Jobs and the Future of Work

Could this be the answer to antibacterial resistance?

Varsha Jain
Writer, Healthworks
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Future of Global Health and Healthcare

Resistance to antibiotics is currently one of the world’s most pressing issues related to public health. Almost all classes of common and potentially deadly bacteria have become strong and less responsive to antibiotic treatments over the years. In India, some cases of infections resistant even to last-resort antibiotics such as colistin have been reported. Though the number of such cases is currently very low or even rare, the trend in becoming worrisome.

In a 2014 research study, which analyzed the cases of infections that cannot even be treated by colistin, it was found that 4-5% of bacterial infections were recorded in Delhi, India’s capital city, and 36 of 799 cases of drug-resistant bacterial infections tested in the Indian city of Pune, were found to be colistin resistant. Some more cases of colistin resistant bacterial infections have also been reported in other cities in the country.

Colistin resistance is not yet an issue to be worried about across other corners of the world. Elsewhere, it is the issue of resistance to carbapenem, the strongest class of antibiotics currently available in the market, which is on a constant rise. Colistin is prescribed in cases where infections remain untreated even with carbapenem.

The Global Pandemic of Antibiotic Resistance and its Implications on India

Recent research findings published by the Center for Disease Dynamics, Economics & Policy (CDDEP), which analyzed global trends in drug resistance across 39 countries and the use of antibiotics in 69 countries, show a worrisome rise in drug-resistant infections and the use of antibiotics in India.

According to the 2014 report, nearly 57% cases of infections caused by the superbug Klebsiella pneumonia were found to be resistant to antibiotics carbapenems. This is a significant rise from resistance found in 29% cases in 2008. Compare this with Klebsiella infections in United States and Europe and the critical nature of the issue can be understood: carbapenems were found to be effective against 95% cases of Klebsiella infections in most of Europe and 90% cases in the United States. For other drug classes such as cephalosporins, aminoglycosides, and fluoroquinolones, and some others, Klebsiella was found to be resistant in more than 60% cases in India.

What Seems to be Causing the Issue?

The improper use of antibiotics is the chief factor that leads to antibiotic resistance. Every time a person takes an antibiotic, some of the sensitive bacteria in the body are killed, but some resistant strains of bacteria may be left in the body, only to grow and multiply. Another factor that leads to antibiotic resistance is not taking doses of antibiotics at the times and in the proportion that a doctor has prescribed.

In India, the easy availability of many antibiotics as over-the-counter (OTC) drugs, over prescription, and the lack of awareness about proper (or rather the improper) use of antibiotics and their ill-effects on health are the chief reasons leading to the high level of antibiotic resistance.

As existing antibiotics continue to lose their effect at an alarming speed, and the development of any new antibiotic classes has remained almost non-existent over the past many years, it looks like antibacterial resistance will be the health catastrophe of the near future if no new developments are observed in the fight against super bugs.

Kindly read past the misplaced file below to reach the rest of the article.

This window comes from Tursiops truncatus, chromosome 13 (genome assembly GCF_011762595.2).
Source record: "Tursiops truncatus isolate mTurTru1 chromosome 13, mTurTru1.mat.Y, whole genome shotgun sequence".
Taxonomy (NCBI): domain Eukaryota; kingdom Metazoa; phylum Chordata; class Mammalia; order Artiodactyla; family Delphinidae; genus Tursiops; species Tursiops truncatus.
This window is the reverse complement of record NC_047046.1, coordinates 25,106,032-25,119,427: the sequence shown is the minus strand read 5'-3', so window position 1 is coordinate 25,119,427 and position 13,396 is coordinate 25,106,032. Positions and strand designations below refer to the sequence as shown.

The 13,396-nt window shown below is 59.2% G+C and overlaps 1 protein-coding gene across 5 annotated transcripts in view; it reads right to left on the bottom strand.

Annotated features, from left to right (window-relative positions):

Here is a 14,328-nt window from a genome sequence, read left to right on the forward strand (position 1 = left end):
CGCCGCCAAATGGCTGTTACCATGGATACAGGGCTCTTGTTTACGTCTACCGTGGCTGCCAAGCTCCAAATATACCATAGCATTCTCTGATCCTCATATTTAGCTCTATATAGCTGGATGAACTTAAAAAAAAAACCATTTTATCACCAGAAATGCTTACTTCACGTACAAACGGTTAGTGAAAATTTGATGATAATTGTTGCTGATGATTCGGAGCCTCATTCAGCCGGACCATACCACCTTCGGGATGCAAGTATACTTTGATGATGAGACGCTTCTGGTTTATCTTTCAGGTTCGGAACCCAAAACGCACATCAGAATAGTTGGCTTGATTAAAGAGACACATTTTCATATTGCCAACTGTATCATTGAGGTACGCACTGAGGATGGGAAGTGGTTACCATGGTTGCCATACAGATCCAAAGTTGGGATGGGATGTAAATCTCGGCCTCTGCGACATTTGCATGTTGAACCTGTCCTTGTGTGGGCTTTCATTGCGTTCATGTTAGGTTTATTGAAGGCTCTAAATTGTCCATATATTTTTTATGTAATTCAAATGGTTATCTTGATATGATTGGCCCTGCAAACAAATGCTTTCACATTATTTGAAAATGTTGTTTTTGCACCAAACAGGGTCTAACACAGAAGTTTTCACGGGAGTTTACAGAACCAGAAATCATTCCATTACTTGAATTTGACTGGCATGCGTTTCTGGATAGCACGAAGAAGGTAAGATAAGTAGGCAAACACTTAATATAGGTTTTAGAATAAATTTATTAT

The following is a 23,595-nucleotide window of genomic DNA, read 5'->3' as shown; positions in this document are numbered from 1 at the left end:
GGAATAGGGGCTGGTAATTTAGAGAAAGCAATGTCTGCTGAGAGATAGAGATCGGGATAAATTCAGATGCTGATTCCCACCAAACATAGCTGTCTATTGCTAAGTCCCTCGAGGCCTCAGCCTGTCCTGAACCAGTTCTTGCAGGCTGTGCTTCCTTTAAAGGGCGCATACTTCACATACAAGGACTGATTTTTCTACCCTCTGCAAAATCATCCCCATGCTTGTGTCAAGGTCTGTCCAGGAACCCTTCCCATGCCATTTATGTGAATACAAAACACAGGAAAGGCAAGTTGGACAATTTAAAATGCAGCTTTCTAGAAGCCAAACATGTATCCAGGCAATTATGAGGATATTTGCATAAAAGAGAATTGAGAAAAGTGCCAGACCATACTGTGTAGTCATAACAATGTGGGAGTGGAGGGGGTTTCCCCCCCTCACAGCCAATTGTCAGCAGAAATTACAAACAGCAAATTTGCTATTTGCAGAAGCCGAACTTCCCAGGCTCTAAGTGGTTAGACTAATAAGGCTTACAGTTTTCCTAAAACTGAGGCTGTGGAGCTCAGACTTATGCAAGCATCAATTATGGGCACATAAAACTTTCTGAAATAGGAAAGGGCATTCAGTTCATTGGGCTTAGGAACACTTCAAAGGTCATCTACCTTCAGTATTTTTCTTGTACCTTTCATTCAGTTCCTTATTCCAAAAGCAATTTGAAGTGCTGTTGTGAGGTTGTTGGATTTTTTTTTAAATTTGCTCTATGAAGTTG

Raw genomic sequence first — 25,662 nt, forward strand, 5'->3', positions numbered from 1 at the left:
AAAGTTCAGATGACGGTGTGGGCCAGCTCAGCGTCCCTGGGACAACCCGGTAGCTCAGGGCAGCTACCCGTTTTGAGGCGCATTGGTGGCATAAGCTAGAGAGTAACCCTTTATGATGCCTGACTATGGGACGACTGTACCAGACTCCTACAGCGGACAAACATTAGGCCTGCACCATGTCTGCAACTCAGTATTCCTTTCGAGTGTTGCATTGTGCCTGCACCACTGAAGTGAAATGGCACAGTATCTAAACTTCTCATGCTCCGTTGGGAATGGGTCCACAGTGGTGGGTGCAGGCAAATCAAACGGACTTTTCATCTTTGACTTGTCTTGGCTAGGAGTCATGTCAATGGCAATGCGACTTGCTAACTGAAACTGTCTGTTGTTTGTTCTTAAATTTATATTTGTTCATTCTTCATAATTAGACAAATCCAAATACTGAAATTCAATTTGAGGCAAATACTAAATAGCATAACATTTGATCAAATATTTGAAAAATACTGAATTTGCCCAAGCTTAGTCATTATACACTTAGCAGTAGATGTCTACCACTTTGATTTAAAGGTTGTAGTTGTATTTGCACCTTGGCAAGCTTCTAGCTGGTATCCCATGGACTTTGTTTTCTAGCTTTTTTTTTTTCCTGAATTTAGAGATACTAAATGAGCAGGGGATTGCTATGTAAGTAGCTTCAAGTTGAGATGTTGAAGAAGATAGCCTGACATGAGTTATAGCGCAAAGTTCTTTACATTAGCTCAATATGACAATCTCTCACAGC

Why is so Little being done to Address this Issue?

Many reports continuously surface to raise an alarm about the serious consequences of antibiotic resistance from across the globe. However, there is still a lack of sufficient data regarding the burden and enormity of the issue, or its direct impact on the society, health care systems, or individuals. This could be a major reason why little response to this serious threat has been received from governments, consumers, politicians, and healthcare reformers. The significant scientific challenges and the very few incentives being granted for the development of antibiotics is also a key reason why only two antibiotic classes emerged in the market after 1970s, until now.

Aren’t Bacteriophages Promising?

Some reports regarding the efficiency of bacteriophages (also called phage or bacteria virus), the naturally occurring viruses that infect bacteria, have also emerged in recent years. Bacteriophages have sometimes been called as possible tools for the future fight against superbugs. Discovered in the early 20th century, the clinical use of these microbes is almost absent. This is partly because bacteriophages are large biological agents and thus their administration is not as straightforward as the administration of other small-molecule antibiotics. There is also the possibility that bacteriophages and bacteria can mutate, which would render the latter ineffective. The way bacteriophages kill bacteria is also problematic: they lyse the cell or cause it to burst, thus leading to the possible release of nasty toxins from the cell and increasing the possibility of untoward side effects.

This article is published in collaboration with Healthworks. Publication does not imply endorsement of views by the World Economic Forum.

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Author: Varsha Jain writes for Healthworks.

Image: Christian LaVallee prepares solutions for polymerase chain reaction (PCR) tests at the Health Protection Agency in north London. REUTERS/Suzanne Plunkett 

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